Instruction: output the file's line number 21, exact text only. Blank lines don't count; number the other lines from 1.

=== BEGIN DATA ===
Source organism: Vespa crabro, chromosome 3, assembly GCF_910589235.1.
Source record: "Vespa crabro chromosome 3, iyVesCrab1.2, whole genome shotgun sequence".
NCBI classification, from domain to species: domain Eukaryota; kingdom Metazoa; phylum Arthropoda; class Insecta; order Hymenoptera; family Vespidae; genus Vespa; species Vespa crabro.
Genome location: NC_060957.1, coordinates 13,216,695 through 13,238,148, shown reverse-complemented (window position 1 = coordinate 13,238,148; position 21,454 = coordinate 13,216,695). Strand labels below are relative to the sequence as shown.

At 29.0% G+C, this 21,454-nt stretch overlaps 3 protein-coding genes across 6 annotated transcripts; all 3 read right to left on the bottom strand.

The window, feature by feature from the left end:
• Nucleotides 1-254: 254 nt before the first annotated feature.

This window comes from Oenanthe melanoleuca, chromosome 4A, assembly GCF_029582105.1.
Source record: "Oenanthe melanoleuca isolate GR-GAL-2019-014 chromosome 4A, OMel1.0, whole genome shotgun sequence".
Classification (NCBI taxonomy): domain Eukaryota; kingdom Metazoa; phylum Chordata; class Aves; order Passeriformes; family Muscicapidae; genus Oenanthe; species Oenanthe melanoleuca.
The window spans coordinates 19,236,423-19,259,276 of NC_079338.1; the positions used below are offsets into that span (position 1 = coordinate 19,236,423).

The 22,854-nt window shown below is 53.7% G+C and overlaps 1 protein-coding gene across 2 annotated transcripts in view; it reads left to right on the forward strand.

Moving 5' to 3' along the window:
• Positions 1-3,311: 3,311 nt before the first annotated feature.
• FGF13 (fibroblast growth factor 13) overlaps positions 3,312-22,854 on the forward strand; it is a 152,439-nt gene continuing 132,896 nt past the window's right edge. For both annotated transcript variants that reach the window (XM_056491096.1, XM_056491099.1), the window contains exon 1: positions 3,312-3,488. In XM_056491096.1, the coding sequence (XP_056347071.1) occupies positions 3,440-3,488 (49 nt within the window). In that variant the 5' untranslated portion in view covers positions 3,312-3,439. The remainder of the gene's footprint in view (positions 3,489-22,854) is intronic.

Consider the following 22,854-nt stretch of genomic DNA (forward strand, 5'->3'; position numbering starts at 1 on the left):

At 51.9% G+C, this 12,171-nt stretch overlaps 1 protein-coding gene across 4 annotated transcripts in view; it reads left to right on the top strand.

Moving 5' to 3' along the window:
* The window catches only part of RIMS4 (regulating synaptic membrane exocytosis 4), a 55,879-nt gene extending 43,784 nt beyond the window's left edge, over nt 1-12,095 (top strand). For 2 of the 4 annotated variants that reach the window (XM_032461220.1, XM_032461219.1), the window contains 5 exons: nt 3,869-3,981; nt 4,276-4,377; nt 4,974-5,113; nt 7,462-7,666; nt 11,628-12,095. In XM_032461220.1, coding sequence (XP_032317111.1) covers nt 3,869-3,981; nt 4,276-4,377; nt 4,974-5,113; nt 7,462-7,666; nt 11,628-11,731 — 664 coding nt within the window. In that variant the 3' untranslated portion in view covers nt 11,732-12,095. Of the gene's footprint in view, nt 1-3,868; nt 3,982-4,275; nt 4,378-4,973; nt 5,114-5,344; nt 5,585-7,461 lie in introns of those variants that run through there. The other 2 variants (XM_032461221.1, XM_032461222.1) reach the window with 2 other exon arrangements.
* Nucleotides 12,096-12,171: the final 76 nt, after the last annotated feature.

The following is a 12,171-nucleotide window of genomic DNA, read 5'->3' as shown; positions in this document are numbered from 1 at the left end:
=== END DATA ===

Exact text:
The following is a 12,171-nucleotide window of genomic DNA, read 5'->3' as shown; positions in this document are numbered from 1 at the left end: